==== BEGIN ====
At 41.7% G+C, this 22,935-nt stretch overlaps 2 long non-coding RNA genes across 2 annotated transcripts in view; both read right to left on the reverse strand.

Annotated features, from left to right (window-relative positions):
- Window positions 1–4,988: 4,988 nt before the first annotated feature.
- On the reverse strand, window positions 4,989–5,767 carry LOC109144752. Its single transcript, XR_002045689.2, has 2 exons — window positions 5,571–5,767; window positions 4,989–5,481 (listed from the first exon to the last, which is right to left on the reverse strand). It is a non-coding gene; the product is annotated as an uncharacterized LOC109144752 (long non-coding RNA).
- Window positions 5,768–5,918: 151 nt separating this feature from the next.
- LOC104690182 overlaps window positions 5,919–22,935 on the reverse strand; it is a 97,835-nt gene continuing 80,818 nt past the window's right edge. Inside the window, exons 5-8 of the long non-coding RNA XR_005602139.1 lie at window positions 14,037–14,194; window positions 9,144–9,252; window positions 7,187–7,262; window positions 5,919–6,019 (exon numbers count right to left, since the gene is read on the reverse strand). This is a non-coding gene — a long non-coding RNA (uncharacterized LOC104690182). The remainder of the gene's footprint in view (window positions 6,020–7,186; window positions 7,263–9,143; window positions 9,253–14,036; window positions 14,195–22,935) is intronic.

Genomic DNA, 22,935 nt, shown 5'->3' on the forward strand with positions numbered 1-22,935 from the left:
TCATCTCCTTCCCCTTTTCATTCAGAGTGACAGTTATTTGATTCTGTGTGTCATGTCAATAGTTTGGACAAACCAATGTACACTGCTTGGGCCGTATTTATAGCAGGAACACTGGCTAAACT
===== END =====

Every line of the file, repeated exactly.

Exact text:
At 41.7% G+C, this 22,935-nt stretch overlaps 2 long non-coding RNA genes across 2 annotated transcripts in view; both read right to left on the reverse strand.

Annotated features, from left to right (window-relative positions):
- Window positions 1–4,988: 4,988 nt before the first annotated feature.
- On the reverse strand, window positions 4,989–5,767 carry LOC109144752. Its single transcript, XR_002045689.2, has 2 exons — window positions 5,571–5,767; window positions 4,989–5,481 (listed from the first exon to the last, which is right to left on the reverse strand). It is a non-coding gene; the product is annotated as an uncharacterized LOC109144752 (long non-coding RNA).
- Window positions 5,768–5,918: 151 nt separating this feature from the next.
- LOC104690182 overlaps window positions 5,919–22,935 on the reverse strand; it is a 97,835-nt gene continuing 80,818 nt past the window's right edge. Inside the window, exons 5-8 of the long non-coding RNA XR_005602139.1 lie at window positions 14,037–14,194; window positions 9,144–9,252; window positions 7,187–7,262; window positions 5,919–6,019 (exon numbers count right to left, since the gene is read on the reverse strand). This is a non-coding gene — a long non-coding RNA (uncharacterized LOC104690182). The remainder of the gene's footprint in view (window positions 6,020–7,186; window positions 7,263–9,143; window positions 9,253–14,036; window positions 14,195–22,935) is intronic.

Genomic DNA, 22,935 nt, shown 5'->3' on the forward strand with positions numbered 1-22,935 from the left:
TCATCTCCTTCCCCTTTTCATTCAGAGTGACAGTTATTTGATTCTGTGTGTCATGTCAATAGTTTGGACAAACCAATGTACACTGCTTGGGCCGTATTTATAGCAGGAACACTGGCTAAACT